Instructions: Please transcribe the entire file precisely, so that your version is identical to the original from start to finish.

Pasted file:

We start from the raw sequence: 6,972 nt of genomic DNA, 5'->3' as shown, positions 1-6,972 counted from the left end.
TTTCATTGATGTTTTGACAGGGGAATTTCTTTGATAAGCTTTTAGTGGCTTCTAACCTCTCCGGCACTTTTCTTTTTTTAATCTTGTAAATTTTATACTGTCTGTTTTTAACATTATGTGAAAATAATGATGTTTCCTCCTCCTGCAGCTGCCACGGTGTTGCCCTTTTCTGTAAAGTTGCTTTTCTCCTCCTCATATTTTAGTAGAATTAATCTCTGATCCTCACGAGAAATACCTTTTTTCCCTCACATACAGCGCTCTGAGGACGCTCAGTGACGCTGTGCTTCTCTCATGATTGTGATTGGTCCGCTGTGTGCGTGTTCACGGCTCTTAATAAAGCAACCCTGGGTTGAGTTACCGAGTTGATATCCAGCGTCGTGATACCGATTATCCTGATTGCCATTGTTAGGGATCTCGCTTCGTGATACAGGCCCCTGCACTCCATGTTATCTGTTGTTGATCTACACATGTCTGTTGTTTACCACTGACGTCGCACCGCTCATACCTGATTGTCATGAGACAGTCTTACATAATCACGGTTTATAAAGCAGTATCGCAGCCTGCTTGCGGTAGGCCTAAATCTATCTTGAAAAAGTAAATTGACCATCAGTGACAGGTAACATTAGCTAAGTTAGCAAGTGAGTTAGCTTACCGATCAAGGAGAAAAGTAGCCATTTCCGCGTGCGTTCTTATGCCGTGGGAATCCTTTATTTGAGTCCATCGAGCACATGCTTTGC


We start from the raw sequence: 6,972 nt of genomic DNA, 5'->3' as shown, positions 1-6,972 counted from the left end.
TTTCATTGATGTTTTGACAGGGGAATTTCTTTGATAAGCTTTTAGTGGCTTCTAACCTCTCCGGCACTTTTCTTTTTTTAATCTTGTAAATTTTATACTGTCTGTTTTTAACATTATGTGAAAATAATGATGTTTCCTCCTCCTGCAGCTGCCACGGTGTTGCCCTTTTCTGTAAAGTTGCTTTTCTCCTCCTCATATTTTAGTAGAATTAATCTCTGATCCTCACGAGAAATACCTTTTTTCCCTCACATACAGCGCTCTGAGGACGCTCAGTGACGCTGTGCTTCTCTCATGATTGTGATTGGTCCGCTGTGTGCGTGTTCACGGCTCTTAATAAAGCAACCCTGGGTTGAGTTACCGAGTTGATATCCAGCGTCGTGATACCGATTATCCTGATTGCCATTGTTAGGGATCTCGCTTCGTGATACAGGCCCCTGCACTCCATGTTATCTGTTGTTGATCTACACATGTCTGTTGTTTACCACTGACGTCGCACCGCTCATACCTGATTGTCATGAGACAGTCTTACATAATCACGGTTTATAAAGCAGTATCGCAGCCTGCTTGCGGTAGGCCTAAATCTATCTTGAAAAAGTAAATTGACCATCAGTGACAGGTAACATTAGCTAAGTTAGCAAGTGAGTTAGCTTACCGATCAAGGAGAAAAGTAGCCATTTCCGCGTGCGTTCTTATGCCGTGGGAATCCTTTATTTGAGTCCATCGAGCACATGCTTTGC